Verbs which demonstrate ablaut (like sing-sang-sung) are called strong verbs. Wikipedia:
In the Germanic languages, a strong verb is one which marks its past tense by means of ablaut. In English, these are verbs like sing, sang, sung. The term "strong verb" is a translation of German "starkes Verb", which was coined by the linguist Jacob Grimm and contrasts with the so-called "weak verb" ("schwaches Verb") which forms its past tense by means of a dental suffix.
Verbs whose past tense form and participial form make use of the regular -ed/-d/-t ending (like laugh-laughed-laughed) are called weak verbs, and a majority of those are also regular verbs. Wikipedia on weak verbs:
In Germanic languages, weak verbs are those verbs that form their preterites and past participles by means of a dental suffix, an inflection that contains a /t/ or /d/ sound or similar. (For comparative purposes we may refer to this generally as a dental, although in some of the languages, including most varieties of English, /t/ and /d/ are alveolar rather than dental consonants.) In all Germanic languages, the preterite and past participle forms of weak verbs are formed from the same stem.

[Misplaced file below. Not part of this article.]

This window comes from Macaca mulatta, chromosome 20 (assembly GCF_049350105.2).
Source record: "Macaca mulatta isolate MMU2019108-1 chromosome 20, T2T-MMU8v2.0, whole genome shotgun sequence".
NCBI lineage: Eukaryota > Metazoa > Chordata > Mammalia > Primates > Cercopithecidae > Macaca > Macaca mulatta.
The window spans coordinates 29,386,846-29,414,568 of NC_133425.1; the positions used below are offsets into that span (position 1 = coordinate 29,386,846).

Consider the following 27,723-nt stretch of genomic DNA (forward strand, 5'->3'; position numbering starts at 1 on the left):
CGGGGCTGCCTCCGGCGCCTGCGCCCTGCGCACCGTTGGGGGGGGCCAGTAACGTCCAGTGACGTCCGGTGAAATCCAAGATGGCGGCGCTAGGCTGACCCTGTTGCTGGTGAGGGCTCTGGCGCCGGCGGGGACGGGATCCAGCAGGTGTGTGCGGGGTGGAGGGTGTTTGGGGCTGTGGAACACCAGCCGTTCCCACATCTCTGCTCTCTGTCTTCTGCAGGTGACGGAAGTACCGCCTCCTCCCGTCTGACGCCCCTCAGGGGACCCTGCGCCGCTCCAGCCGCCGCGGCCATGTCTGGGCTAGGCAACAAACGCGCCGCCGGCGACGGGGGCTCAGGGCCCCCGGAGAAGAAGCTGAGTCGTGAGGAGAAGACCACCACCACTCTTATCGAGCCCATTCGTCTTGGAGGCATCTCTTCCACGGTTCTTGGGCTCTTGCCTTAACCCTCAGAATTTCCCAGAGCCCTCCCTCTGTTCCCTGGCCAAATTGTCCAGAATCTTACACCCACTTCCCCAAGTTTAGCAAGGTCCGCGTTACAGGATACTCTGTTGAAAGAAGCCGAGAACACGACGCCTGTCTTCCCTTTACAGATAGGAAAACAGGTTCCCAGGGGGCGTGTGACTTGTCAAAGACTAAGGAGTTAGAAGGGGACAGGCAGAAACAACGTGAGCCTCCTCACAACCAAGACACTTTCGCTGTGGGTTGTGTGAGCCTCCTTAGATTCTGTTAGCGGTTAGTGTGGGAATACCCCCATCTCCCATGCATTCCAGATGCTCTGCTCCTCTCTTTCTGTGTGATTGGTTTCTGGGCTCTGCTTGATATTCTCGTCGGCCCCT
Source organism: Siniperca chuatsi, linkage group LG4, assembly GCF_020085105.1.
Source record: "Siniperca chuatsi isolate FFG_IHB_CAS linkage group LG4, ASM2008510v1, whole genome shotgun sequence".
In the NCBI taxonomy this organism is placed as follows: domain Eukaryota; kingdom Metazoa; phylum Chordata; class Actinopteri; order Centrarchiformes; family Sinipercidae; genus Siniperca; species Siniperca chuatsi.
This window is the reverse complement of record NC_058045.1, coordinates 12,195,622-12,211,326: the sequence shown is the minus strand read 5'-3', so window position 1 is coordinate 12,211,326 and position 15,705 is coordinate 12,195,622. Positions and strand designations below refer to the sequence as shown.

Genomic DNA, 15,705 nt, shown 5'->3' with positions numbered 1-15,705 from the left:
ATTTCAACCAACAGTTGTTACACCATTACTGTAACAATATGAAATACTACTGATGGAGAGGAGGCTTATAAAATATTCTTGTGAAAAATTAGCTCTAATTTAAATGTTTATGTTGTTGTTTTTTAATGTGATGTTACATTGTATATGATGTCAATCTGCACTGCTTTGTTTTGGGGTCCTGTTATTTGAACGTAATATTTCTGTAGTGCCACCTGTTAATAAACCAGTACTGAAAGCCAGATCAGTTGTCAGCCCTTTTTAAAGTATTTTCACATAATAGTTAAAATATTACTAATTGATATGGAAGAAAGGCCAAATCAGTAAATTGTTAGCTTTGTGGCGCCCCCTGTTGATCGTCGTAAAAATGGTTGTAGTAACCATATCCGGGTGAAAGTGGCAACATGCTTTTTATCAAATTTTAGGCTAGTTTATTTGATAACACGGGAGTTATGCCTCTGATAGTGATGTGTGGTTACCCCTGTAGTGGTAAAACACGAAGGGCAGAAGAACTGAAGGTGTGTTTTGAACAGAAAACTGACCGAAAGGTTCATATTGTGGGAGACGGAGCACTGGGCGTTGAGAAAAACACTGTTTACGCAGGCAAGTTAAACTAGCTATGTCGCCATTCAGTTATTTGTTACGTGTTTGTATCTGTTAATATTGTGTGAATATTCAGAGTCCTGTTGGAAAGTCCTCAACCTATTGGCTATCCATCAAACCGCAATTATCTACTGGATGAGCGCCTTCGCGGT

Verbs like cut and put are categorized in this list of irregular verbs as "weak with assimilation of dentals". So their past tense and participial forms have an invisible -ed ending which has been linguistically assimilated (i.e. swallowed up into the t at the end of the word).